#9

I am no fan at all of our current British government, but still; if the sovereign parliament of a country where you do business asks you to answer charges on election meddling and subverting democracy (and we’re not the only ones here, either), you fucking attend. Zuck Fuckerberg.


#10

somehow the UK Parliament got wind of the fact that he was carrying a laptop with all those discovery documents

Maybe Kramer told them. Sounds like a good way to fuck over Facebook without being held responsible for it.


#11

Nope.

Zuck and Facebook are used to dealing with laws and courts, but I guess they lost track of who makes the laws and appoints the judges.


#12

San Mateo Judge Raymond Swope has a history of sealing documents in cases that he is presiding over. It is no surprise that Corrupt Judge Raymond Swope ordered these documents to be sealed to cover for Mark Zuckerberg. Zuckerberg had a corrupt friend in Judge Raymond Swope in my opinion and it is pretty cool that the British parliament seized these documents.


#13

Welcome to Boing Boing, new comrade.


#14

Some of our correspondents don’t seem to understand how deeply the conviction is embedded in American culture that foreign authority has no power here — especially British authority. There was a revolution. People died. Telling sovereign parliaments to GFT is the whole reason America exists.


#15

…Except this is about Facebook’s operations in the UK. Yes, Britain’s laws apply to business done in Britain, just as the laws of the US damn well apply to all business done in the US.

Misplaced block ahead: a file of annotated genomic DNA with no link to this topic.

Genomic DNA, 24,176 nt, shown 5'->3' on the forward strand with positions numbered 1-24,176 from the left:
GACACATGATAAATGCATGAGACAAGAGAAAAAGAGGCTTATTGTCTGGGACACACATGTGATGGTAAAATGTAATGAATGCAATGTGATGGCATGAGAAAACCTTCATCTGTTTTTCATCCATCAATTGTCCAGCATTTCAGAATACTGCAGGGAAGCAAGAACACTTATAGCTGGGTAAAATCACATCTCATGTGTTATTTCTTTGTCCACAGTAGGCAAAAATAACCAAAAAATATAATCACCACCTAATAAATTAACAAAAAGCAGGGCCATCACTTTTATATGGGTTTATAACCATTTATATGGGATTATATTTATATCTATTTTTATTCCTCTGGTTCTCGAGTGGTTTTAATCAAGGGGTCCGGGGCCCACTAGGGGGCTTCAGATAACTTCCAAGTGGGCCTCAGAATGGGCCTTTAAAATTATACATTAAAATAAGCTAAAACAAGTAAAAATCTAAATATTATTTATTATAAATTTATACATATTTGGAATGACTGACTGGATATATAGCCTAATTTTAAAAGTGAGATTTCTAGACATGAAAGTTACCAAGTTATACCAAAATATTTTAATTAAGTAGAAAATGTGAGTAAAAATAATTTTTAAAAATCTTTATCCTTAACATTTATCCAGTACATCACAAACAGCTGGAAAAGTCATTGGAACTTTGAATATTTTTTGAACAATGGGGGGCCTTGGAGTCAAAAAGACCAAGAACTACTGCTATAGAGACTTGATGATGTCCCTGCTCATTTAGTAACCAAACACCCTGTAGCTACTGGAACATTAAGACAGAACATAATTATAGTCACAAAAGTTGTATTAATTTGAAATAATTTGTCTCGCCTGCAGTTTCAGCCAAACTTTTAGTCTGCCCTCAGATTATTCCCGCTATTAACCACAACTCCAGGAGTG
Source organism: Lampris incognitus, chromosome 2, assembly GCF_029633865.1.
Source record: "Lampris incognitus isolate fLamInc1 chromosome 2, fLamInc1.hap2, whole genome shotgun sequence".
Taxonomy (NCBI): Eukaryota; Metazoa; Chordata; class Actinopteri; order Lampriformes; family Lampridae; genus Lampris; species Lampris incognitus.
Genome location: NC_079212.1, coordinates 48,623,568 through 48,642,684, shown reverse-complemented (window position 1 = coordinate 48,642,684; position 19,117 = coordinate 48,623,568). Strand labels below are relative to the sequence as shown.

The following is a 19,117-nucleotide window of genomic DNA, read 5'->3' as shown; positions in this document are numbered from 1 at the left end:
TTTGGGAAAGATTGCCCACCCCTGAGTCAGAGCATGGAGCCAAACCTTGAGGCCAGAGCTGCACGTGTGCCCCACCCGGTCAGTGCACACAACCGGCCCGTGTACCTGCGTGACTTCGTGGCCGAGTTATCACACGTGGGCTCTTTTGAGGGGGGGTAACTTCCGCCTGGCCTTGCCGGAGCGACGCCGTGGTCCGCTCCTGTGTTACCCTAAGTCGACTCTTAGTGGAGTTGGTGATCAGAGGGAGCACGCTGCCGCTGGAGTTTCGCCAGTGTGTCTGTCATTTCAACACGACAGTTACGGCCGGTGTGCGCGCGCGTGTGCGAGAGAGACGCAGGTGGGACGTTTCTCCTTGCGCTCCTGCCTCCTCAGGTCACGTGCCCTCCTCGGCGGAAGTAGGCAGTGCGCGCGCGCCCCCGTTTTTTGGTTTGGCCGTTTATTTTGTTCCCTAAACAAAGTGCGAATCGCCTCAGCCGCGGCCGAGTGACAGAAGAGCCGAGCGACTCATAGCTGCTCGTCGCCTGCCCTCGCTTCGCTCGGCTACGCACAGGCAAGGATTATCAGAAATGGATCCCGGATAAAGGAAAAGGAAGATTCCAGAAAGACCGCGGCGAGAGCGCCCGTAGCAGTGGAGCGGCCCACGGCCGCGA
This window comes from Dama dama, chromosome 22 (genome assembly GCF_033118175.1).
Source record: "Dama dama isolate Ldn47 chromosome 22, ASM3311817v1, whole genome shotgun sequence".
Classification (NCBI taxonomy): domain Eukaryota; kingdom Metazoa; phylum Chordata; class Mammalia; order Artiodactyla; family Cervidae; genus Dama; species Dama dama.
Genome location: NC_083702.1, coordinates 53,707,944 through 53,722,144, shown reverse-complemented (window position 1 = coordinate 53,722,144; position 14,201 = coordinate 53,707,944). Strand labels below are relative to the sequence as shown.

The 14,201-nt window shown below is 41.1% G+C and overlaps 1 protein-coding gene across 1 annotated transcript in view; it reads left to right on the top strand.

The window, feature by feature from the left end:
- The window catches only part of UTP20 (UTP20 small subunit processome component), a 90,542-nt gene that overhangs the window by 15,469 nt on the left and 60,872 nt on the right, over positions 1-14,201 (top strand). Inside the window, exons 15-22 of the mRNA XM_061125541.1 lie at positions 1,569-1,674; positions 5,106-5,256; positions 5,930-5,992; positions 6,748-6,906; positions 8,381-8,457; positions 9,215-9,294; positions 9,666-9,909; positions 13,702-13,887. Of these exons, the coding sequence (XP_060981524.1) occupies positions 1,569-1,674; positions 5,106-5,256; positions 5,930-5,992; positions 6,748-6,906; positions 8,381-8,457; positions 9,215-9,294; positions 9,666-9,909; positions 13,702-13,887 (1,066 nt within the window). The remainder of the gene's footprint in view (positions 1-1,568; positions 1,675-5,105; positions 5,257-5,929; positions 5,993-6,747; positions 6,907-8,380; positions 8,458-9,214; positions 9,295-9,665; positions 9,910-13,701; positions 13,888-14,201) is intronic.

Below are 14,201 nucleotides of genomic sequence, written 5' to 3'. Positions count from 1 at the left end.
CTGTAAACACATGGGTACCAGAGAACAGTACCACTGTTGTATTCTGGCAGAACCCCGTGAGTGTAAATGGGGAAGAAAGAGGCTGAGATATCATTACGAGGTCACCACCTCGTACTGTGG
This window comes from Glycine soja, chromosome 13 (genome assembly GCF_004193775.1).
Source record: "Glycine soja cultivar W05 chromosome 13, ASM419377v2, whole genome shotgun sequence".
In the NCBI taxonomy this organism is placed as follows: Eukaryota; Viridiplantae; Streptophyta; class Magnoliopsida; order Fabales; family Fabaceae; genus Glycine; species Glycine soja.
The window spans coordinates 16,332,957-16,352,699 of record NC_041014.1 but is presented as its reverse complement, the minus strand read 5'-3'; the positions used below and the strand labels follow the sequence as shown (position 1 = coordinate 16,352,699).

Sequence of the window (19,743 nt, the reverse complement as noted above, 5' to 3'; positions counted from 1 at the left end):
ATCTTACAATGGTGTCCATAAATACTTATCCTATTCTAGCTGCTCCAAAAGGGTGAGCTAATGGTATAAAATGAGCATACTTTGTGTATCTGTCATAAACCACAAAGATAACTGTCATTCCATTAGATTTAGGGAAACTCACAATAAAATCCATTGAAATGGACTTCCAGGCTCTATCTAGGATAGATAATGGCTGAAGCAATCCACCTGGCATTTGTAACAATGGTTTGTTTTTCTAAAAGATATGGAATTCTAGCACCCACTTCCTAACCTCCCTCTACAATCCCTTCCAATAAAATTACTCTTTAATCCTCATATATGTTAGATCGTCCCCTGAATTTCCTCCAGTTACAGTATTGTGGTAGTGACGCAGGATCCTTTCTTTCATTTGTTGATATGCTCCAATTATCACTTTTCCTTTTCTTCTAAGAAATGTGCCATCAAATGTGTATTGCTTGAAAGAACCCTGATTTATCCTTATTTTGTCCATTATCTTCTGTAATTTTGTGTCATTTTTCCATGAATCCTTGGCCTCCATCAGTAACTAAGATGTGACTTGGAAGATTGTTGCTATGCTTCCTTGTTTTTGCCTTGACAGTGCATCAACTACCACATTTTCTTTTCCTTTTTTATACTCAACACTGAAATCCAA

#16

They can get it over with and ban Facebook in the UK if they like.

They’ll wait a long long time for Zuckerberg to fly over and lick the boot.


#17

And kiss that money goodbye, plus very likely a serious hit in the rest of the Eurozone? You ARE aware FB is publicly-held, right…?

Yeah, FB can do that. No, it’s not terribly likely.


#18

Is Doctorow’s position that documents are somehow special because they’re on a computer? It’s unfortunate for the guy if he gets in trouble with the US courts for allowing the documents to be seized, but maybe one should think twice before travelling to a foreign jurisdiction with such documents in one’s care, whether the folder they’re in is physical or virtual.


#19

Here’s the thing. Anybody in tech should know better than to take any kind of incriminating evidence across borders.

You travel with devices specifically set aside for that purpose. That this guy thought a foreign government would abide by a court ruling not their own is the height of American hubris.

Oh, as for Facebook… See, this is what happens when someone is careless in handling your data or is willing to sell it to the highest bidder.


#20

Also:

another part of me is mindful of the risks of the spreading norm of seizing devices and their data, without charge or due process, that the UK has pioneered, along with other low-human-rights territories like China. [emphasis mine]

Britain is far from perfect, but this is a bit of a stretch.